Is Weed Legal in Georgia? Georgia Marijuana Laws Explained
Is weed legal in GA? The answer is no. Despite a few cities and counties attempting to pass laws to decriminalize the recreational use of marijuana, these laws contradict both state and federal drug laws. Possessing more than one ounce of marijuana is considered a felony.
Despite the fact that its use is illegal, smoking marijuana is widely prevalent throughout the state. Similar to the Prohibition laws of the 1920s, there has been widespread disregard for these laws due to the public perception of their unfairness at both the state and federal level.
In Georgia, smoking pot in public is considered illegal. The possession of even small amounts of marijuana is also considered a criminal offense, except in cities such as Atlanta that have passed laws decriminalizing the possession of small amounts, as outlined in Atlanta’s weed laws. In only exceptional ocassions is weed legal in GA: those with a registry card from the medical cannabis commission can access medical marijuana for certain diagnosed conditions.
Most Georgia courts deserve recognition for implementing either a diversion or conditional discharge method for resolving any simple first-time possession of marijuana violations in GA. However, this applies only to possession of less than an ounce of marijuana in Georgia. In some cases, these types of sentencing alternatives may also be applied to second offenders when the criminal defense attorney knows how to structure the plea to a second simple possession of weed case.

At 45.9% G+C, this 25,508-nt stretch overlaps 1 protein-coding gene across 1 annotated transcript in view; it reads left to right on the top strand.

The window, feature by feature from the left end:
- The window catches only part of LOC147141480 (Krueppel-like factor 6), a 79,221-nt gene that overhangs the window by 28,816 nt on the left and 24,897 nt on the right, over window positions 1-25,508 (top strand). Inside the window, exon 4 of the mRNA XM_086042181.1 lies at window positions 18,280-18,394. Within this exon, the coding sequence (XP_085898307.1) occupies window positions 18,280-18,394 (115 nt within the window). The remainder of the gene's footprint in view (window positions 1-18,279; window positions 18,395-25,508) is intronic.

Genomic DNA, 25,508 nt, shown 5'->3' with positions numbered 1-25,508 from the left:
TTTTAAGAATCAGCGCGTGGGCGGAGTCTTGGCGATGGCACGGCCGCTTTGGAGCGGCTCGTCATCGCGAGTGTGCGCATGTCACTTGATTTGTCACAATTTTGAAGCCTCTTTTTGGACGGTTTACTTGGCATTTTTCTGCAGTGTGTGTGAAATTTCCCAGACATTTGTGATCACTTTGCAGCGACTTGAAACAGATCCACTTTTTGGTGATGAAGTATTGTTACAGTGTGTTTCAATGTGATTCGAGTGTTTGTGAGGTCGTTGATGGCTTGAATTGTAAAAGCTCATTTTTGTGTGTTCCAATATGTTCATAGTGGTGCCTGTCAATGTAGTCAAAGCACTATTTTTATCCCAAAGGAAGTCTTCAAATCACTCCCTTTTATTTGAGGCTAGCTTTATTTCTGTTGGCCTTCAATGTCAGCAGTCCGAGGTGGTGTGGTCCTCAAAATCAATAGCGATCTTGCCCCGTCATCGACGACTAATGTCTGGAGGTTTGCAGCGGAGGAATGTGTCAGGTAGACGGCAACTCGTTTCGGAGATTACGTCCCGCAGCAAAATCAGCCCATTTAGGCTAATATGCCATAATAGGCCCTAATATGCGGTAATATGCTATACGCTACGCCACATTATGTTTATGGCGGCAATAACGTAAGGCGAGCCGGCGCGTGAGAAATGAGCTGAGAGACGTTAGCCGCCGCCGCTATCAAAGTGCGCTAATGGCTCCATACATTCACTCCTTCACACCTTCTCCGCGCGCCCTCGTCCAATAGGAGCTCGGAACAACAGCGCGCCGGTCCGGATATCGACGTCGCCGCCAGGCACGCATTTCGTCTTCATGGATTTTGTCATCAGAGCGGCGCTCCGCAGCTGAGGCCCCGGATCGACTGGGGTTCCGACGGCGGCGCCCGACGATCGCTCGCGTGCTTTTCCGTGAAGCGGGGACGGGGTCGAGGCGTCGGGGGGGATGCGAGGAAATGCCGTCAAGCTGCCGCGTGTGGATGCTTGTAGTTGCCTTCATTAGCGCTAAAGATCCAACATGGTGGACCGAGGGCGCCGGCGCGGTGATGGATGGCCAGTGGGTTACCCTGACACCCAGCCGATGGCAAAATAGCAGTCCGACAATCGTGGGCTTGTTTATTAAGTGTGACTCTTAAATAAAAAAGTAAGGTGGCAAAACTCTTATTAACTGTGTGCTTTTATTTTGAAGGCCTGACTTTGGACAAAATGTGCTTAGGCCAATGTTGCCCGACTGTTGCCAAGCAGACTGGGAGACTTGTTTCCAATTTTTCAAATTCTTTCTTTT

If you have been arrested in Georgia for marijuana possession or a marijuana DUI (driving under the influence of marijuana or “drugged” driving), it is important to seek the assistance of experienced criminal lawyers who specialize in drug cases. A key attribute to look for in a criminal justice attorney near you is knowledge of the various methods for beating a possession charge in Georgia. Our legal team is well-versed in all of Georgia’s weed laws and can provide the skilled representation you need.
Understanding Felony and Misdemeanor Marijuana Drug Offenses
Several sources of reasoned discussion and dialogue have recently challenged Georgia’s antiquated weed laws. Families of very ill children and other relatives have come together to push for medical marijuana laws in the state.
The medical marijuana statutes produced in 2017 and 2018 through two legislative bills approved by Governor Nathan Deal and the Legislature were highly conservative and flawed. Another bill passed in 2016 allowed for lower THC medical cannabis oil to be used for a restrictive list of medical conditions. This progression of new laws provides hope that Georgia will one day generate billions of dollars in tax revenues from taxing cannabis.
As of 2021, penalties for marijuana possession in Atlanta have gone against the grain of weed laws in Georgia. In following the lead of progressive areas like Portland, Maine, Atlanta has chosen not to add criminal records for teens and young adults who use cannabis in small amounts. For small, personal-use amounts of marijuana, offenders in Atlanta are issued a summons for possession of weed for a future court date instead of being arrested.